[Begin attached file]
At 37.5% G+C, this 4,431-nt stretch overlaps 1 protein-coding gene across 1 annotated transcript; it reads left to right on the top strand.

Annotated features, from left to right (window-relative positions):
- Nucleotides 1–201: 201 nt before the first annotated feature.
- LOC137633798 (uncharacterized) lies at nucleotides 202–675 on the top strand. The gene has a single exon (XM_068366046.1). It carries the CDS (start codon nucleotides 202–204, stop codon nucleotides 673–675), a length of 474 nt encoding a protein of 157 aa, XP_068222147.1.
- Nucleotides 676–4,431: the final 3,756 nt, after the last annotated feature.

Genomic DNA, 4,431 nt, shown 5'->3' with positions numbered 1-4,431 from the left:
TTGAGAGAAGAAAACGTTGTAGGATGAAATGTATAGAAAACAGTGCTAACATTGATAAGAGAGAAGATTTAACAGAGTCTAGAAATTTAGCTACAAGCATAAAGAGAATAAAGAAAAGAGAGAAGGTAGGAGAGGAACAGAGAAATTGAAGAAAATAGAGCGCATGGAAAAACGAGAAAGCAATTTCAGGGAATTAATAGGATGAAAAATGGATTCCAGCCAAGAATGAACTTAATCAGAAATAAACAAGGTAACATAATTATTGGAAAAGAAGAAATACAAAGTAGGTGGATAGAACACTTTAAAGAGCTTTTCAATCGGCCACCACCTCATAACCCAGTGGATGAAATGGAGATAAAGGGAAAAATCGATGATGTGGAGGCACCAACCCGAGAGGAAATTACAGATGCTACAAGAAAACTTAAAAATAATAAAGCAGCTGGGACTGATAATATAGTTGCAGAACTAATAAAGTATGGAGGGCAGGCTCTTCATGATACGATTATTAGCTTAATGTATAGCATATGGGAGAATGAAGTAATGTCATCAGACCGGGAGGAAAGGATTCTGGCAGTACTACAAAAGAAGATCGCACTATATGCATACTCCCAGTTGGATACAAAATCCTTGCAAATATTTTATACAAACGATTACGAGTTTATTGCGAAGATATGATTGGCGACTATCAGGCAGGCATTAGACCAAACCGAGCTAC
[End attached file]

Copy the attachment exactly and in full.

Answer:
At 37.5% G+C, this 4,431-nt stretch overlaps 1 protein-coding gene across 1 annotated transcript; it reads left to right on the top strand.

Annotated features, from left to right (window-relative positions):
- Nucleotides 1–201: 201 nt before the first annotated feature.
- LOC137633798 (uncharacterized) lies at nucleotides 202–675 on the top strand. The gene has a single exon (XM_068366046.1). It carries the CDS (start codon nucleotides 202–204, stop codon nucleotides 673–675), a length of 474 nt encoding a protein of 157 aa, XP_068222147.1.
- Nucleotides 676–4,431: the final 3,756 nt, after the last annotated feature.

Genomic DNA, 4,431 nt, shown 5'->3' with positions numbered 1-4,431 from the left:
TTGAGAGAAGAAAACGTTGTAGGATGAAATGTATAGAAAACAGTGCTAACATTGATAAGAGAGAAGATTTAACAGAGTCTAGAAATTTAGCTACAAGCATAAAGAGAATAAAGAAAAGAGAGAAGGTAGGAGAGGAACAGAGAAATTGAAGAAAATAGAGCGCATGGAAAAACGAGAAAGCAATTTCAGGGAATTAATAGGATGAAAAATGGATTCCAGCCAAGAATGAACTTAATCAGAAATAAACAAGGTAACATAATTATTGGAAAAGAAGAAATACAAAGTAGGTGGATAGAACACTTTAAAGAGCTTTTCAATCGGCCACCACCTCATAACCCAGTGGATGAAATGGAGATAAAGGGAAAAATCGATGATGTGGAGGCACCAACCCGAGAGGAAATTACAGATGCTACAAGAAAACTTAAAAATAATAAAGCAGCTGGGACTGATAATATAGTTGCAGAACTAATAAAGTATGGAGGGCAGGCTCTTCATGATACGATTATTAGCTTAATGTATAGCATATGGGAGAATGAAGTAATGTCATCAGACCGGGAGGAAAGGATTCTGGCAGTACTACAAAAGAAGATCGCACTATATGCATACTCCCAGTTGGATACAAAATCCTTGCAAATATTTTATACAAACGATTACGAGTTTATTGCGAAGATATGATTGGCGACTATCAGGCAGGCATTAGACCAAACCGAGCTAC